Craig Frick, head of school of the private Jefferson Community School, said that the school listed the building for sale this spring but withdrew the offer when an anonymous donor made a financial gift that will allow the school to stay. (Jeannie McMacken/Peninsula Daily News)

Craig Frick, head of school of the private Jefferson Community School, said that the school listed the building for sale this spring but withdrew the offer when an anonymous donor made a financial gift that will allow the school to stay. (Jeannie McMacken/Peninsula Daily News)

Gift saves Jefferson Community School’s building

PORT TOWNSEND — Because of an anonymous gift, the Jefferson Community School’s building is no longer for sale.

The private school will continue to operate on Quincy Street, with a refocus on modular instruction, including STEM (Science, Technology, Engineering and Math) programs and special education.

“An anonymous friend of the school has given the money necessary to pay off its lenders, retain ownership of the building, restructure debt and drive the school forward,” announced Head of School Craig Frick.

Jefferson Community School has been located at 280 Quincy St. since its founding in 2005.

He said the gift was unexpected and the amount has not been made public.

“We recently had a meeting with people closely related to the school — students, teachers, administrators and community members — and we were talking about everything that we’ve been doing to make this program impactful, to make it challenge kids academically, and to make it rigorous and individualized,” Frick said.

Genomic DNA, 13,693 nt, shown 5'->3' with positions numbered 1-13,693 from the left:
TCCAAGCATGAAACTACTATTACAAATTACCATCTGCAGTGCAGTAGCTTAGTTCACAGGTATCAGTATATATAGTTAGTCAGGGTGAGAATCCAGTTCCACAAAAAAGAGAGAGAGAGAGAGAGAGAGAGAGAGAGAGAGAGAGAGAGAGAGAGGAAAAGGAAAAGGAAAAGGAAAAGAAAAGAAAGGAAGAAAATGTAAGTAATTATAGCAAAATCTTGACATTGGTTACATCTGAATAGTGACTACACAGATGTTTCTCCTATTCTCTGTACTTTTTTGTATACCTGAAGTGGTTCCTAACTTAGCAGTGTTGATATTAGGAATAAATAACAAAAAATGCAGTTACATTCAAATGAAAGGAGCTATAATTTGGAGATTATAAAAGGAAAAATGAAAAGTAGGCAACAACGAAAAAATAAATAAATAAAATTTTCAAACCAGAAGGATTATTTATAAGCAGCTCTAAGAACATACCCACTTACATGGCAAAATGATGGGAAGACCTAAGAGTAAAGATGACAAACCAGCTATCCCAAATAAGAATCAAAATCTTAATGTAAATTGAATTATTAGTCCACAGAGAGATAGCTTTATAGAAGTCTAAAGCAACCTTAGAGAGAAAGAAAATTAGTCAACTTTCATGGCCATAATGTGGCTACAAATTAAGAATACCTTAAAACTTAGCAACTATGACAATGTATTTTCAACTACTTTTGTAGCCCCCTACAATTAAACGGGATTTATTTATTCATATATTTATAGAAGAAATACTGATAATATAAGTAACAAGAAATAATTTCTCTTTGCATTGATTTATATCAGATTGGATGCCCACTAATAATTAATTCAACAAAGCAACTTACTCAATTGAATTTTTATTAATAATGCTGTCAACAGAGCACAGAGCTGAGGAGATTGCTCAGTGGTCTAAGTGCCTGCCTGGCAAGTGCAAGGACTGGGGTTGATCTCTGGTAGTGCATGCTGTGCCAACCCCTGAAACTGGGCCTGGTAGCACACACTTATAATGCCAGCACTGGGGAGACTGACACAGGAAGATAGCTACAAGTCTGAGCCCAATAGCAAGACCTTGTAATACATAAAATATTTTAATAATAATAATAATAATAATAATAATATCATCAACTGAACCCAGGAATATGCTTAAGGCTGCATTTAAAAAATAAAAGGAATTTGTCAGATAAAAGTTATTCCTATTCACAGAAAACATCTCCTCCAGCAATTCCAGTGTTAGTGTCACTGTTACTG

“Everyone was so passionate about the direction the school was going, how positive it was, and how it is needed in the community. But we didn’t have a home.

“Our building is so closely associated with our program,” he continued. “We said it would be OK because we’re going to find a new place, and the program is the heart of the school.”

Frick said one of the people who had attended the meeting contacted him and said, “We are going to make this right and the school can keep the building. How much do you need?”

Jefferson Community School announced the sale of the building in the spring because of declining enrollment. It was listed at $1.2 million.

“The future is here in this building, now with the financial ability to drive our programming forward,” Frick said. “Experiential education, individualized instruction, expeditionary learning and more hands-on learning are what students want, and the school is re-inventing it’s programming to offer modular instruction. Families can choose all or parts of our instruction.”

Frick said there are many home-schooled families that would love science, technology, engineering and math (STEM) for their students at the high school level but they are not able to adequately provide the instruction. The school is offering the opportunity to take STEM programming without the need to enroll in the rest of the curriculum.

“Special education programming also is a new program that focuses on student’s learning needs,” he said.

“A learning deficiency or disability needs targeted skills and practice in those areas. We are going to address that with a program targeted directly at them. It’s a combination of in-class support and direct support.”

Enrollment for the school year is now underway. Jefferson Community School is an independent accredited school serving children from seventh through 12th grades.

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Jefferson County Editor/Reporter Jeannie McMacken can be reached at 360-385-2335 or a [email protected]

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